Monday, April 6, 2015

Two USU seniors to return from teaching opportunity in New Zealand

By Sadie Hughes

Lorilei Barkley and Camylle Buck will return Wednesday after two months of student teaching in New Zealand. Both women said the experience was a great way to prepare for future teaching jobs they hope to find after graduation.

“It’s important to be able to have a variety of experiences to prepare you,” Barkley said. “I had to work my way through a new curriculum, new administrative structuring and a culturally different student population.”

Buck, who is majoring in math and statistics education, said she has seen a different way to go about education. She talked to teachers and saw different methods of teaching.

“Coming to New Zealand, I was able to learn about a different educational system and how they function and structure their students' learning,” Barkley said. “This comparison has allowed me to develop my repertoire of teaching strategies and to expand the way I look at education, grading and curriculum.”

Adjusting to a different system was one barrier Buck said she had to overcome. “The high schools out here do not have grades,” she said. “Everything is entirely test-based, so if the students do not pass their tests, they don’t get their degree.”

“The curriculum is so broad in New Zealand,” Buck said. “It allows more time for learning, and the school gets to dictate what the students are learning.”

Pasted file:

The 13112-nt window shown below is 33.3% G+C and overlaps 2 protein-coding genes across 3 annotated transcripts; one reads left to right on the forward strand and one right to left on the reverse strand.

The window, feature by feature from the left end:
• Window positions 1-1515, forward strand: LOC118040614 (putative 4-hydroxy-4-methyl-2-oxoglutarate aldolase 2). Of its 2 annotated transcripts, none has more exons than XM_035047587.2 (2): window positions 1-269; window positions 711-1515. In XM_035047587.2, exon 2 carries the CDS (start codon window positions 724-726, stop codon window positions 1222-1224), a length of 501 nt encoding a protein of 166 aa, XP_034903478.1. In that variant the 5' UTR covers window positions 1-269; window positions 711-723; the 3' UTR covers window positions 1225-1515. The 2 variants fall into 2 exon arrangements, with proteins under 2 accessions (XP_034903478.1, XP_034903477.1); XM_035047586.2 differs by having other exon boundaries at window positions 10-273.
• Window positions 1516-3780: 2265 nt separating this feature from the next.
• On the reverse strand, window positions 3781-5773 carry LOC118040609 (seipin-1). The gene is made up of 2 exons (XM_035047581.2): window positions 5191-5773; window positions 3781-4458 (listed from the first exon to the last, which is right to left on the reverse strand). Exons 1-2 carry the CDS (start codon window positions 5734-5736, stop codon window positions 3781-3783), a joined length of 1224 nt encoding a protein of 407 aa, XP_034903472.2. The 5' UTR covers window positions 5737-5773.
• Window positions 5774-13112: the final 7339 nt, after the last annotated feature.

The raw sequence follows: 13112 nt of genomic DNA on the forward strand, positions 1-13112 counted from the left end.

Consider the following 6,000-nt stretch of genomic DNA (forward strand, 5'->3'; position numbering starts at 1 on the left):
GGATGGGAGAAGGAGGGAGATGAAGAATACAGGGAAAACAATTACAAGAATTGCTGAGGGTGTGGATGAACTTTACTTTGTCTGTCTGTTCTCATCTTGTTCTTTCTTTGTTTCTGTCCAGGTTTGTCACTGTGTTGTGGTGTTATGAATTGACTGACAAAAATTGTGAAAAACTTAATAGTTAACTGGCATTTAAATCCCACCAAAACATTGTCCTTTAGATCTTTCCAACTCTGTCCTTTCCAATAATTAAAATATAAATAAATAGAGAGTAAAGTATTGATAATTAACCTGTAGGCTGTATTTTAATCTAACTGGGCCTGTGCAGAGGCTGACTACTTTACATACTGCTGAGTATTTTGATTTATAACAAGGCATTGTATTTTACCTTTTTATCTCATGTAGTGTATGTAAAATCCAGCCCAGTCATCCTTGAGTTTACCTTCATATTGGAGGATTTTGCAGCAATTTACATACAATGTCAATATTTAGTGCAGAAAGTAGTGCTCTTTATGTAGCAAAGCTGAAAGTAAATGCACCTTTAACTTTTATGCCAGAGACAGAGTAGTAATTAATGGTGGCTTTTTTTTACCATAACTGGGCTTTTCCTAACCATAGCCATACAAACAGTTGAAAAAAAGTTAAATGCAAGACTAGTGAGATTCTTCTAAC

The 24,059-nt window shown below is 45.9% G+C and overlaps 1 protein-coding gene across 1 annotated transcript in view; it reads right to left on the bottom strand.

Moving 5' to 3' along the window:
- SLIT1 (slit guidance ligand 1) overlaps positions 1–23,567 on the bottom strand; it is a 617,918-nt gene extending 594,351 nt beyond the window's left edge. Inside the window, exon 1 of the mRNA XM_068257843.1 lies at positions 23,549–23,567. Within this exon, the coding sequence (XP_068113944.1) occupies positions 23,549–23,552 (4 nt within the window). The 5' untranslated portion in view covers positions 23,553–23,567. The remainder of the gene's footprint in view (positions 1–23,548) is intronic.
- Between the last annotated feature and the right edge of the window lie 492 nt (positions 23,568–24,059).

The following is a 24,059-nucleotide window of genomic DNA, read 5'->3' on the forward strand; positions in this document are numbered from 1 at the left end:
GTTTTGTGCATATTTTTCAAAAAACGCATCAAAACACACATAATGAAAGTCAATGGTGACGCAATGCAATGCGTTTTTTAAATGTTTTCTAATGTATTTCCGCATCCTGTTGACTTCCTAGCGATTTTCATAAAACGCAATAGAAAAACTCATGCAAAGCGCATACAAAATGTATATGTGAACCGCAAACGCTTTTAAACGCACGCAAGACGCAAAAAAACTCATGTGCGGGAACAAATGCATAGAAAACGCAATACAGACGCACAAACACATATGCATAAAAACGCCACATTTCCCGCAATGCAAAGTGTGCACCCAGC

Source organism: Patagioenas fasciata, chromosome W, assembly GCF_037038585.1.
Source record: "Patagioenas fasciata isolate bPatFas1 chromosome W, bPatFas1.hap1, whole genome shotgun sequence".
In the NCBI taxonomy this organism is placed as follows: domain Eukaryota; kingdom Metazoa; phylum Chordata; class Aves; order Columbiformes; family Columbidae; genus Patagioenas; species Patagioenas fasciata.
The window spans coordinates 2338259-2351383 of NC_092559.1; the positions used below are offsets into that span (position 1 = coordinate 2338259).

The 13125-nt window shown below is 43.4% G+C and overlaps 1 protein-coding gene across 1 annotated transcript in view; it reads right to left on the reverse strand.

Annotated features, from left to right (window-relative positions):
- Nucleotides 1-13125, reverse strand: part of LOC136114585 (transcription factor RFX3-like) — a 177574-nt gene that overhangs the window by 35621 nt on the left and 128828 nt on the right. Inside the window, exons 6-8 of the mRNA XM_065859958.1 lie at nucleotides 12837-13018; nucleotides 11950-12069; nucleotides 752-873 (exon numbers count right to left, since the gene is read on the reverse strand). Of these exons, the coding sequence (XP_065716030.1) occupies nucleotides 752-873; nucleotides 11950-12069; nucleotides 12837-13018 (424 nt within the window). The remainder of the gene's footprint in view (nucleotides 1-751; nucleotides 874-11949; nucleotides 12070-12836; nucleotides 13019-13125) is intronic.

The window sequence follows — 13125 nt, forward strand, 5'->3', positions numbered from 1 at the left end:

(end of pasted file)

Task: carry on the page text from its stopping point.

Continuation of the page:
Barkley said other than learning new ways to teach, she also learned about different ways of living.

“Using a dryer to do your clothes is very uncommon,” Barkley said. “Most people still hang their clothes up on a line outside.”

Also, although English is an official language of New Zealand, Barkley said getting used to conversational words was difficult. For example, she said you don’t buy “candy” in New Zealand. You buy “lollies.”

Aside from English, New Zealanders also speak Te Reo Maori, which is the language of the indigenous people.

“The pronunciation of many of the words was difficult and odd for me at first,” Barkley said. “It took me a while to be able to read and sing along with the students during class.”

Along with the goodbye gifts Buck’s students gave her near the end of her program, she said she was nearly brought to tears because of the connections she made with them.

“The students out here are amazing,” she said.

Barkley and Buck will graduate this year from Utah State University in May.

“As a student teacher, this is our last opportunity to get hands-on experience before we will hopefully be getting our own classrooms,” Barkley said.

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